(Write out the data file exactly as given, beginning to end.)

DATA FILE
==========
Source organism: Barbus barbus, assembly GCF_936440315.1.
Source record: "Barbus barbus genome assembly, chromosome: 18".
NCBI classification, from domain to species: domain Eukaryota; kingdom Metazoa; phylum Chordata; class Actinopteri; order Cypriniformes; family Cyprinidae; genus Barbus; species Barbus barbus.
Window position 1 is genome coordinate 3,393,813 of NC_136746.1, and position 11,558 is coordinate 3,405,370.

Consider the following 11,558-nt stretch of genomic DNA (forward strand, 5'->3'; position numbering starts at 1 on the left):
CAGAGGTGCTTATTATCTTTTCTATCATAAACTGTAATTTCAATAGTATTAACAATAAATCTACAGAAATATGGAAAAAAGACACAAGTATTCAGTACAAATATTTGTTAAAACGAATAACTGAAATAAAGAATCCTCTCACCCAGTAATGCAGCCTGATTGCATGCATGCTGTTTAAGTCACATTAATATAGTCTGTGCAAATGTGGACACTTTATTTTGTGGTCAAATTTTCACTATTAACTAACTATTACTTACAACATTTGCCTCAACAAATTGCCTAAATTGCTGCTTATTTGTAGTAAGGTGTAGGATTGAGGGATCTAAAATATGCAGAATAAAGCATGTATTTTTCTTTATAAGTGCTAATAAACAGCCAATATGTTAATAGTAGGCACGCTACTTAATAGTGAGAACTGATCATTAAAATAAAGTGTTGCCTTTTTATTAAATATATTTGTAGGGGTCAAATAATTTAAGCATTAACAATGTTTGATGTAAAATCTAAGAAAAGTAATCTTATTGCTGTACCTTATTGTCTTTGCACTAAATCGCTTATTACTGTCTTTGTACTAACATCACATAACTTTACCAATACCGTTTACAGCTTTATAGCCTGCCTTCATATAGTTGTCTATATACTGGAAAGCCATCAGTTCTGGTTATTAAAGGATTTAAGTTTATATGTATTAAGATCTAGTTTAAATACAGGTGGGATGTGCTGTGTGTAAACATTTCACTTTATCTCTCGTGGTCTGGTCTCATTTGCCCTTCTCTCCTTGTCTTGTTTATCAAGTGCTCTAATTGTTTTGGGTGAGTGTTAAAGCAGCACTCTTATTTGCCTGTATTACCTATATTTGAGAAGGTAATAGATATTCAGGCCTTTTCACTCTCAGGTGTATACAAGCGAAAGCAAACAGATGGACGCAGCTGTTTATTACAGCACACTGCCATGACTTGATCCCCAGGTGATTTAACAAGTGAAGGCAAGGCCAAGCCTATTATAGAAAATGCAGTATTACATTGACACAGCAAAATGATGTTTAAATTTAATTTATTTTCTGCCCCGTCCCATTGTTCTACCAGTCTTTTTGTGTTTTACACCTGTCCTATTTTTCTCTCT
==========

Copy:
Source organism: Barbus barbus, assembly GCF_936440315.1.
Source record: "Barbus barbus genome assembly, chromosome: 18".
NCBI classification, from domain to species: domain Eukaryota; kingdom Metazoa; phylum Chordata; class Actinopteri; order Cypriniformes; family Cyprinidae; genus Barbus; species Barbus barbus.
Window position 1 is genome coordinate 3,393,813 of NC_136746.1, and position 11,558 is coordinate 3,405,370.

Consider the following 11,558-nt stretch of genomic DNA (forward strand, 5'->3'; position numbering starts at 1 on the left):
CAGAGGTGCTTATTATCTTTTCTATCATAAACTGTAATTTCAATAGTATTAACAATAAATCTACAGAAATATGGAAAAAAGACACAAGTATTCAGTACAAATATTTGTTAAAACGAATAACTGAAATAAAGAATCCTCTCACCCAGTAATGCAGCCTGATTGCATGCATGCTGTTTAAGTCACATTAATATAGTCTGTGCAAATGTGGACACTTTATTTTGTGGTCAAATTTTCACTATTAACTAACTATTACTTACAACATTTGCCTCAACAAATTGCCTAAATTGCTGCTTATTTGTAGTAAGGTGTAGGATTGAGGGATCTAAAATATGCAGAATAAAGCATGTATTTTTCTTTATAAGTGCTAATAAACAGCCAATATGTTAATAGTAGGCACGCTACTTAATAGTGAGAACTGATCATTAAAATAAAGTGTTGCCTTTTTATTAAATATATTTGTAGGGGTCAAATAATTTAAGCATTAACAATGTTTGATGTAAAATCTAAGAAAAGTAATCTTATTGCTGTACCTTATTGTCTTTGCACTAAATCGCTTATTACTGTCTTTGTACTAACATCACATAACTTTACCAATACCGTTTACAGCTTTATAGCCTGCCTTCATATAGTTGTCTATATACTGGAAAGCCATCAGTTCTGGTTATTAAAGGATTTAAGTTTATATGTATTAAGATCTAGTTTAAATACAGGTGGGATGTGCTGTGTGTAAACATTTCACTTTATCTCTCGTGGTCTGGTCTCATTTGCCCTTCTCTCCTTGTCTTGTTTATCAAGTGCTCTAATTGTTTTGGGTGAGTGTTAAAGCAGCACTCTTATTTGCCTGTATTACCTATATTTGAGAAGGTAATAGATATTCAGGCCTTTTCACTCTCAGGTGTATACAAGCGAAAGCAAACAGATGGACGCAGCTGTTTATTACAGCACACTGCCATGACTTGATCCCCAGGTGATTTAACAAGTGAAGGCAAGGCCAAGCCTATTATAGAAAATGCAGTATTACATTGACACAGCAAAATGATGTTTAAATTTAATTTATTTTCTGCCCCGTCCCATTGTTCTACCAGTCTTTTTGTGTTTTACACCTGTCCTATTTTTCTCTCT